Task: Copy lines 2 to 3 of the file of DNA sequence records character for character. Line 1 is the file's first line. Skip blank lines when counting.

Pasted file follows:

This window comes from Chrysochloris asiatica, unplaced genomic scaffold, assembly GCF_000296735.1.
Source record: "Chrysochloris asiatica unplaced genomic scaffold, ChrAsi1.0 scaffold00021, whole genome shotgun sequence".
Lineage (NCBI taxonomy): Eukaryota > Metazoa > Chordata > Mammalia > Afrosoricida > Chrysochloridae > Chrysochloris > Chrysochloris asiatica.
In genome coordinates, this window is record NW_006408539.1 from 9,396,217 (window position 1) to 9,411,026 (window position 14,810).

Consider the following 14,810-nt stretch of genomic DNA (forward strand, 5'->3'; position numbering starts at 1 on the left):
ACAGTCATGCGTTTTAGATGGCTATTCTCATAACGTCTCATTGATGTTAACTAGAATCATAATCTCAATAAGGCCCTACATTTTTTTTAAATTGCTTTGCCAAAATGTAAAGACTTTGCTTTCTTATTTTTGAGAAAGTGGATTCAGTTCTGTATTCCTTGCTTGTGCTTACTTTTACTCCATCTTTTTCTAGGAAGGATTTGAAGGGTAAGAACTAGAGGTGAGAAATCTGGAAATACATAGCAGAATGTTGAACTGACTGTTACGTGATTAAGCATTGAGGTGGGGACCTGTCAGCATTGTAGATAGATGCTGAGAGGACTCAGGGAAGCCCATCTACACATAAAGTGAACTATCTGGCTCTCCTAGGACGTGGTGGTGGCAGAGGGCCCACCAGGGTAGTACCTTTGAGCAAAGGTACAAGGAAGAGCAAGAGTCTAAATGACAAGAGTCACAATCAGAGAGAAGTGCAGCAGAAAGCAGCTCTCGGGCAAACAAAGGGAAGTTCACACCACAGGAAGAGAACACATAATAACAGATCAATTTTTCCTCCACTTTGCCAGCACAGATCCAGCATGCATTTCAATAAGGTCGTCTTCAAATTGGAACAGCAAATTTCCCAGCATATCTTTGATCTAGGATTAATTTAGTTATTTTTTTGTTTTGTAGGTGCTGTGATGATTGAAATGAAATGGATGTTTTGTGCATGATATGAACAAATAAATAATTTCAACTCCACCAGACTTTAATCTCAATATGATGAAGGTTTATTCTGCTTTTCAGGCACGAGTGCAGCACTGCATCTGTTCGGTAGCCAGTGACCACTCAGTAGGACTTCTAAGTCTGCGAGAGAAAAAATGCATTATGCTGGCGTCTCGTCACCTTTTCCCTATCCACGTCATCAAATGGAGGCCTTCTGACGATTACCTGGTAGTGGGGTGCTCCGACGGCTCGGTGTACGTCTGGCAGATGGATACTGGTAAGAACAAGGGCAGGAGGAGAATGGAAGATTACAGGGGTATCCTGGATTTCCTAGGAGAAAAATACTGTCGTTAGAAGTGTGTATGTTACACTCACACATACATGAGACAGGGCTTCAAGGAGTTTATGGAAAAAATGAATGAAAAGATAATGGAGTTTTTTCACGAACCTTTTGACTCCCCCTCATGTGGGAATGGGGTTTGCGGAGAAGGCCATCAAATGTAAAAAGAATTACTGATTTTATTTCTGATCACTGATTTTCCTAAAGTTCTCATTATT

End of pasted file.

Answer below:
Source record: "Chrysochloris asiatica unplaced genomic scaffold, ChrAsi1.0 scaffold00021, whole genome shotgun sequence".
Lineage (NCBI taxonomy): Eukaryota > Metazoa > Chordata > Mammalia > Afrosoricida > Chrysochloridae > Chrysochloris > Chrysochloris asiatica.